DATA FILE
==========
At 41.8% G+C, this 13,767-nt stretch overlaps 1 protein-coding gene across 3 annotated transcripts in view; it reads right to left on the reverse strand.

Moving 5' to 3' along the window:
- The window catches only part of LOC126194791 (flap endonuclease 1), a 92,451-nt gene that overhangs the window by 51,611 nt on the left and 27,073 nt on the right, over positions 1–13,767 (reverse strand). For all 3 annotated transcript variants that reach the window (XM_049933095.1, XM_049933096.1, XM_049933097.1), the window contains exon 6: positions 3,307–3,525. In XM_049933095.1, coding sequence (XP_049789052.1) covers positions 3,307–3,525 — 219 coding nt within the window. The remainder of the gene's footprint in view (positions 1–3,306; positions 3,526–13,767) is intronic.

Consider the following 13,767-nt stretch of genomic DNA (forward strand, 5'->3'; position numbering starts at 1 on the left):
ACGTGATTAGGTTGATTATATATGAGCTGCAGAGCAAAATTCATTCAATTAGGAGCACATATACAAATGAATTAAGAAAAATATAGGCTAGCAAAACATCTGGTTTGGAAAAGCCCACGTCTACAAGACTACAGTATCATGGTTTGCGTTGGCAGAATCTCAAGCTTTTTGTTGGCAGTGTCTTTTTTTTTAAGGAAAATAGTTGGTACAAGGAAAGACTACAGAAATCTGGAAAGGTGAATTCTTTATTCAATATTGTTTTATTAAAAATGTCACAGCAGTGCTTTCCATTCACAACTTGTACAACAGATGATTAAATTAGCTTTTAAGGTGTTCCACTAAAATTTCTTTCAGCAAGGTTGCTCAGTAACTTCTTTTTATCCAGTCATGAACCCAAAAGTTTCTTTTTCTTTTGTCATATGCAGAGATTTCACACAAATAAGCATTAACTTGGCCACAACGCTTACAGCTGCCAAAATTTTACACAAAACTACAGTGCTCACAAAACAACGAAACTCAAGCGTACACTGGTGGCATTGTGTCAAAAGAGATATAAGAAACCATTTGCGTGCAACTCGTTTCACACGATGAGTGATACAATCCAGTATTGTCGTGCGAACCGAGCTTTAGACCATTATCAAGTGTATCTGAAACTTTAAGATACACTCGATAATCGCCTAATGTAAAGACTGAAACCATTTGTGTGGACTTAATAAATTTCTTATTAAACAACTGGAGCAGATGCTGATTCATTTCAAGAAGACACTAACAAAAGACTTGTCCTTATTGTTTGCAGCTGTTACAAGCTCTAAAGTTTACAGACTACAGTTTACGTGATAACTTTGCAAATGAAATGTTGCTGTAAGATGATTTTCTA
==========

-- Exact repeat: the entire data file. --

At 41.8% G+C, this 13,767-nt stretch overlaps 1 protein-coding gene across 3 annotated transcripts in view; it reads right to left on the reverse strand.

Moving 5' to 3' along the window:
- The window catches only part of LOC126194791 (flap endonuclease 1), a 92,451-nt gene that overhangs the window by 51,611 nt on the left and 27,073 nt on the right, over positions 1–13,767 (reverse strand). For all 3 annotated transcript variants that reach the window (XM_049933095.1, XM_049933096.1, XM_049933097.1), the window contains exon 6: positions 3,307–3,525. In XM_049933095.1, coding sequence (XP_049789052.1) covers positions 3,307–3,525 — 219 coding nt within the window. The remainder of the gene's footprint in view (positions 1–3,306; positions 3,526–13,767) is intronic.

Consider the following 13,767-nt stretch of genomic DNA (forward strand, 5'->3'; position numbering starts at 1 on the left):
ACGTGATTAGGTTGATTATATATGAGCTGCAGAGCAAAATTCATTCAATTAGGAGCACATATACAAATGAATTAAGAAAAATATAGGCTAGCAAAACATCTGGTTTGGAAAAGCCCACGTCTACAAGACTACAGTATCATGGTTTGCGTTGGCAGAATCTCAAGCTTTTTGTTGGCAGTGTCTTTTTTTTTAAGGAAAATAGTTGGTACAAGGAAAGACTACAGAAATCTGGAAAGGTGAATTCTTTATTCAATATTGTTTTATTAAAAATGTCACAGCAGTGCTTTCCATTCACAACTTGTACAACAGATGATTAAATTAGCTTTTAAGGTGTTCCACTAAAATTTCTTTCAGCAAGGTTGCTCAGTAACTTCTTTTTATCCAGTCATGAACCCAAAAGTTTCTTTTTCTTTTGTCATATGCAGAGATTTCACACAAATAAGCATTAACTTGGCCACAACGCTTACAGCTGCCAAAATTTTACACAAAACTACAGTGCTCACAAAACAACGAAACTCAAGCGTACACTGGTGGCATTGTGTCAAAAGAGATATAAGAAACCATTTGCGTGCAACTCGTTTCACACGATGAGTGATACAATCCAGTATTGTCGTGCGAACCGAGCTTTAGACCATTATCAAGTGTATCTGAAACTTTAAGATACACTCGATAATCGCCTAATGTAAAGACTGAAACCATTTGTGTGGACTTAATAAATTTCTTATTAAACAACTGGAGCAGATGCTGATTCATTTCAAGAAGACACTAACAAAAGACTTGTCCTTATTGTTTGCAGCTGTTACAAGCTCTAAAGTTTACAGACTACAGTTTACGTGATAACTTTGCAAATGAAATGTTGCTGTAAGATGATTTTCTA